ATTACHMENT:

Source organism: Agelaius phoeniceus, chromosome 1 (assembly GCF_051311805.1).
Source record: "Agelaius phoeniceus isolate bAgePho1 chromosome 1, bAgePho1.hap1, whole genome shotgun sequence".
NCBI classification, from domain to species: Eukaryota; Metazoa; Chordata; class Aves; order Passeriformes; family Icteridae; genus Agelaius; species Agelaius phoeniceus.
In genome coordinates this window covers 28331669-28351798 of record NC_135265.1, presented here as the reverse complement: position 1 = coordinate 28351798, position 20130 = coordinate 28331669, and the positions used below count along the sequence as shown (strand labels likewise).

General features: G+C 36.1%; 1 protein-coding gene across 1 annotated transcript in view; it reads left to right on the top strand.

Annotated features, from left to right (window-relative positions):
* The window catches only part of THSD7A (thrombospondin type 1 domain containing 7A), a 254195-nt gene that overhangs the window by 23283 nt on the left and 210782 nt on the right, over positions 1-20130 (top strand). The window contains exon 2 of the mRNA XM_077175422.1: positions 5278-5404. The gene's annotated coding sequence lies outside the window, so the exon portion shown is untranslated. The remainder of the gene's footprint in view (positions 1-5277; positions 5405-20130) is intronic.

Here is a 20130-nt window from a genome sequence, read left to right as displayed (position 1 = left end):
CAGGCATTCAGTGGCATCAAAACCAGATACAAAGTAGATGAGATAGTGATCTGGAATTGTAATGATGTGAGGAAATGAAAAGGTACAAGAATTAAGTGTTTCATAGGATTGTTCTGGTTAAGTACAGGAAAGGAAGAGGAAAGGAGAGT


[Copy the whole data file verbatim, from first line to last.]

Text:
Source organism: Agelaius phoeniceus, chromosome 1 (assembly GCF_051311805.1).
Source record: "Agelaius phoeniceus isolate bAgePho1 chromosome 1, bAgePho1.hap1, whole genome shotgun sequence".
NCBI classification, from domain to species: Eukaryota; Metazoa; Chordata; class Aves; order Passeriformes; family Icteridae; genus Agelaius; species Agelaius phoeniceus.
In genome coordinates this window covers 28331669-28351798 of record NC_135265.1, presented here as the reverse complement: position 1 = coordinate 28351798, position 20130 = coordinate 28331669, and the positions used below count along the sequence as shown (strand labels likewise).

General features: G+C 36.1%; 1 protein-coding gene across 1 annotated transcript in view; it reads left to right on the top strand.

Annotated features, from left to right (window-relative positions):
* The window catches only part of THSD7A (thrombospondin type 1 domain containing 7A), a 254195-nt gene that overhangs the window by 23283 nt on the left and 210782 nt on the right, over positions 1-20130 (top strand). The window contains exon 2 of the mRNA XM_077175422.1: positions 5278-5404. The gene's annotated coding sequence lies outside the window, so the exon portion shown is untranslated. The remainder of the gene's footprint in view (positions 1-5277; positions 5405-20130) is intronic.

Here is a 20130-nt window from a genome sequence, read left to right as displayed (position 1 = left end):
CAGGCATTCAGTGGCATCAAAACCAGATACAAAGTAGATGAGATAGTGATCTGGAATTGTAATGATGTGAGGAAATGAAAAGGTACAAGAATTAAGTGTTTCATAGGATTGTTCTGGTTAAGTACAGGAAAGGAAGAGGAAAGGAGAGT